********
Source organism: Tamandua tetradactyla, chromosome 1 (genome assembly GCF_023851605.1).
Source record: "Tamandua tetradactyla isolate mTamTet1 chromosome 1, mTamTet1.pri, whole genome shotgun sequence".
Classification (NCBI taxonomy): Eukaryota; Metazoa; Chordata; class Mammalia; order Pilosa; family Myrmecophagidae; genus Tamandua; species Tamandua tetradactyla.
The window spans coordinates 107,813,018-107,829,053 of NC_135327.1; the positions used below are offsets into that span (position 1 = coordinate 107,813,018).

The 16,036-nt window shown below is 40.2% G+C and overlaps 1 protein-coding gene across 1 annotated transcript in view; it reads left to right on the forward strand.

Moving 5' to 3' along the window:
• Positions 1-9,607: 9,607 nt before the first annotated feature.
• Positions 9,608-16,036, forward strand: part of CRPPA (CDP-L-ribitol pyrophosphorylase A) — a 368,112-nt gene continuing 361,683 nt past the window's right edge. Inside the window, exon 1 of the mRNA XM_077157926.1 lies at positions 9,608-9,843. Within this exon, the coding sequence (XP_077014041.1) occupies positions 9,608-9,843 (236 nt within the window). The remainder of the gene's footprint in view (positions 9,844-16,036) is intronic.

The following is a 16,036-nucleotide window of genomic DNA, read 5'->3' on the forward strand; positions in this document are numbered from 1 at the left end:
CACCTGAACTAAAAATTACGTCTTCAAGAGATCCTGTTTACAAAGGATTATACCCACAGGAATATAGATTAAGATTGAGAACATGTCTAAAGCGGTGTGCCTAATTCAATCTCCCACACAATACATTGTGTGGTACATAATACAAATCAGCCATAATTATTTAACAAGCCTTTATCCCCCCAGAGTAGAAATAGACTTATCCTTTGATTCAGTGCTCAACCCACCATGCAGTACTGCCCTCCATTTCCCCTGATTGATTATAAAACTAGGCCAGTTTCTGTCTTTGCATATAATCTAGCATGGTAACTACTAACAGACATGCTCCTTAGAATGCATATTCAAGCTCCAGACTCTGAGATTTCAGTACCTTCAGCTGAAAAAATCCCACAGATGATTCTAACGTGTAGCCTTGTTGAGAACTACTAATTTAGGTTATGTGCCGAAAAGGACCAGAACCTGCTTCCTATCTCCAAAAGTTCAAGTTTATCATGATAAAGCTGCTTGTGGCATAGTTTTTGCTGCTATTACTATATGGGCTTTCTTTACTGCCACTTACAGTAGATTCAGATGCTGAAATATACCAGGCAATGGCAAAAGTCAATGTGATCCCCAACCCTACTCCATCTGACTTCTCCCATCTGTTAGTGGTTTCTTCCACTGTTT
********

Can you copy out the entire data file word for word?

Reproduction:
Source organism: Tamandua tetradactyla, chromosome 1 (genome assembly GCF_023851605.1).
Source record: "Tamandua tetradactyla isolate mTamTet1 chromosome 1, mTamTet1.pri, whole genome shotgun sequence".
Classification (NCBI taxonomy): Eukaryota; Metazoa; Chordata; class Mammalia; order Pilosa; family Myrmecophagidae; genus Tamandua; species Tamandua tetradactyla.
The window spans coordinates 107,813,018-107,829,053 of NC_135327.1; the positions used below are offsets into that span (position 1 = coordinate 107,813,018).

The 16,036-nt window shown below is 40.2% G+C and overlaps 1 protein-coding gene across 1 annotated transcript in view; it reads left to right on the forward strand.

Moving 5' to 3' along the window:
• Positions 1-9,607: 9,607 nt before the first annotated feature.
• Positions 9,608-16,036, forward strand: part of CRPPA (CDP-L-ribitol pyrophosphorylase A) — a 368,112-nt gene continuing 361,683 nt past the window's right edge. Inside the window, exon 1 of the mRNA XM_077157926.1 lies at positions 9,608-9,843. Within this exon, the coding sequence (XP_077014041.1) occupies positions 9,608-9,843 (236 nt within the window). The remainder of the gene's footprint in view (positions 9,844-16,036) is intronic.

The following is a 16,036-nucleotide window of genomic DNA, read 5'->3' on the forward strand; positions in this document are numbered from 1 at the left end:
CACCTGAACTAAAAATTACGTCTTCAAGAGATCCTGTTTACAAAGGATTATACCCACAGGAATATAGATTAAGATTGAGAACATGTCTAAAGCGGTGTGCCTAATTCAATCTCCCACACAATACATTGTGTGGTACATAATACAAATCAGCCATAATTATTTAACAAGCCTTTATCCCCCCAGAGTAGAAATAGACTTATCCTTTGATTCAGTGCTCAACCCACCATGCAGTACTGCCCTCCATTTCCCCTGATTGATTATAAAACTAGGCCAGTTTCTGTCTTTGCATATAATCTAGCATGGTAACTACTAACAGACATGCTCCTTAGAATGCATATTCAAGCTCCAGACTCTGAGATTTCAGTACCTTCAGCTGAAAAAATCCCACAGATGATTCTAACGTGTAGCCTTGTTGAGAACTACTAATTTAGGTTATGTGCCGAAAAGGACCAGAACCTGCTTCCTATCTCCAAAAGTTCAAGTTTATCATGATAAAGCTGCTTGTGGCATAGTTTTTGCTGCTATTACTATATGGGCTTTCTTTACTGCCACTTACAGTAGATTCAGATGCTGAAATATACCAGGCAATGGCAAAAGTCAATGTGATCCCCAACCCTACTCCATCTGACTTCTCCCATCTGTTAGTGGTTTCTTCCACTGTTT